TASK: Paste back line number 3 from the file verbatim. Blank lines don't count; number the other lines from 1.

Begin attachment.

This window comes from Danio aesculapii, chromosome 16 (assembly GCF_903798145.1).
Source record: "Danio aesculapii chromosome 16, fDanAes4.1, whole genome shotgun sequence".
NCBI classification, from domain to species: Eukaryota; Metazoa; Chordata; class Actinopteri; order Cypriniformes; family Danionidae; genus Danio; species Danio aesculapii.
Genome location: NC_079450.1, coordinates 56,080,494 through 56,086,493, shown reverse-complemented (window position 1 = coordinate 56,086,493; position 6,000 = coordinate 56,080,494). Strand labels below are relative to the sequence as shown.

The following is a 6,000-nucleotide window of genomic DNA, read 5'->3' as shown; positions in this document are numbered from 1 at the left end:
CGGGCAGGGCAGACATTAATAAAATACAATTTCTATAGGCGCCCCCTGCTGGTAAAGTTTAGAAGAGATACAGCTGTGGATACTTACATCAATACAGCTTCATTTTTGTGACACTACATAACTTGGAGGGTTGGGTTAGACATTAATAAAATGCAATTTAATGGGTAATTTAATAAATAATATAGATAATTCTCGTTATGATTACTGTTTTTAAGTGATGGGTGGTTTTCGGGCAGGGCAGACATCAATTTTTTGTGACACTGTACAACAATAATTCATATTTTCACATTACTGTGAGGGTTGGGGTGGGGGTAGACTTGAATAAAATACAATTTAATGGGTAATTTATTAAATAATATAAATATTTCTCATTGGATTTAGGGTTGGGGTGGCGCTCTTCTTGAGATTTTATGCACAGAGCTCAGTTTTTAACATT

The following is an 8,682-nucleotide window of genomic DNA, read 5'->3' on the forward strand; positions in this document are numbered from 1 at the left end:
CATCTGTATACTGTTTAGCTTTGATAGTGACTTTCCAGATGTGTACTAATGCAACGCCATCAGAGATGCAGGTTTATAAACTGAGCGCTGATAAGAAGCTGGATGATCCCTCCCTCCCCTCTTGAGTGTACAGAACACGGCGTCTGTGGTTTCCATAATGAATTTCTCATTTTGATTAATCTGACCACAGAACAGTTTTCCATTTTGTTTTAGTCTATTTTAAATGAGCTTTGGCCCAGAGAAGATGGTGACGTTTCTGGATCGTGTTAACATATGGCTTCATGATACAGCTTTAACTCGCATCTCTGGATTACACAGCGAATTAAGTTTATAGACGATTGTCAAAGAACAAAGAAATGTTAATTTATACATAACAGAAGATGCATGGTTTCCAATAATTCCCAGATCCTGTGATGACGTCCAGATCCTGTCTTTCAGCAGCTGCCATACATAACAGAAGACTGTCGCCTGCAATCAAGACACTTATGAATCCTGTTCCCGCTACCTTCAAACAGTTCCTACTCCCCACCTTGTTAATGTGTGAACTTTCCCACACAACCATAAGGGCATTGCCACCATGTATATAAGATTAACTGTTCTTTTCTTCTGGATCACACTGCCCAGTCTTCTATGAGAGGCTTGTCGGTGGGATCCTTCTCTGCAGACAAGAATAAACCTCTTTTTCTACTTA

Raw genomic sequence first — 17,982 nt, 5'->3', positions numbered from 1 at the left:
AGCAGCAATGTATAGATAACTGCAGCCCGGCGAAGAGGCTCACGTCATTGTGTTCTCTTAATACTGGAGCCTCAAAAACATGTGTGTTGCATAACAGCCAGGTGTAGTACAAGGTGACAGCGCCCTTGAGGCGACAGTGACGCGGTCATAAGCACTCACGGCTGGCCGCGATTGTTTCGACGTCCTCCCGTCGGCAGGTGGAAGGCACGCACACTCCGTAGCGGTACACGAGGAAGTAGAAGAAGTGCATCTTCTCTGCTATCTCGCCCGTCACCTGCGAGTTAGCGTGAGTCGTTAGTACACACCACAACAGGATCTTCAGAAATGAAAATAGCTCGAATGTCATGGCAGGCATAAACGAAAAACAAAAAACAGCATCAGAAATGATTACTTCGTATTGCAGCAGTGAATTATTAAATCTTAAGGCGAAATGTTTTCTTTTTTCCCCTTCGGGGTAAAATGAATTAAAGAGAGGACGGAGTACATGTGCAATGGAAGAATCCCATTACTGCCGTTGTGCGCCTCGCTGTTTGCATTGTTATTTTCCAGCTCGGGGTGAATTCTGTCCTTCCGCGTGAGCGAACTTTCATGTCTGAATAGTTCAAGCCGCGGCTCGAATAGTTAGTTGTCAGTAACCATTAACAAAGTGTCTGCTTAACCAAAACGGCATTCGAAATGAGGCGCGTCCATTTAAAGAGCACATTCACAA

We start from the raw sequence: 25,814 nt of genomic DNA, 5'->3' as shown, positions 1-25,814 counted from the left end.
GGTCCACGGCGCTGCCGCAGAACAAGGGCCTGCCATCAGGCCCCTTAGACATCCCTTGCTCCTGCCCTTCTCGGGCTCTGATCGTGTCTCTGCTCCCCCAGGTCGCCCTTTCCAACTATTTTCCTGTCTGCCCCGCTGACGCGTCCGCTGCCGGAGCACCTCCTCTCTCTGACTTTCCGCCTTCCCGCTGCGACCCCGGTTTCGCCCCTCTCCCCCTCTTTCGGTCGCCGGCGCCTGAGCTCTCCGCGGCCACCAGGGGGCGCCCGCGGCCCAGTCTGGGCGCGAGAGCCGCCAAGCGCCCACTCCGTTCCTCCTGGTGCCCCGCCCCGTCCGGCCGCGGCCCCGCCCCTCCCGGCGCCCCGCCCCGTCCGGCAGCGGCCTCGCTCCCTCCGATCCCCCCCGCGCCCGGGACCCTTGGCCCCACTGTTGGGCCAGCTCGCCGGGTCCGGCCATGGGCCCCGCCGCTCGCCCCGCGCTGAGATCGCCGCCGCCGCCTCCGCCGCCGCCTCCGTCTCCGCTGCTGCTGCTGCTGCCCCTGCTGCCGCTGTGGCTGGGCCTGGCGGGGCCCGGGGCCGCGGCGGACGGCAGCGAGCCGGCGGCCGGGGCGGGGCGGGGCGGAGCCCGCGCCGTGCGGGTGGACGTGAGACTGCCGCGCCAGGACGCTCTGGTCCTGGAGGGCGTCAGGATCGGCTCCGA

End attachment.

NCBI classification, from domain to species: Eukaryota; Metazoa; Chordata; class Actinopteri; order Cypriniformes; family Danionidae; genus Danio; species Danio aesculapii.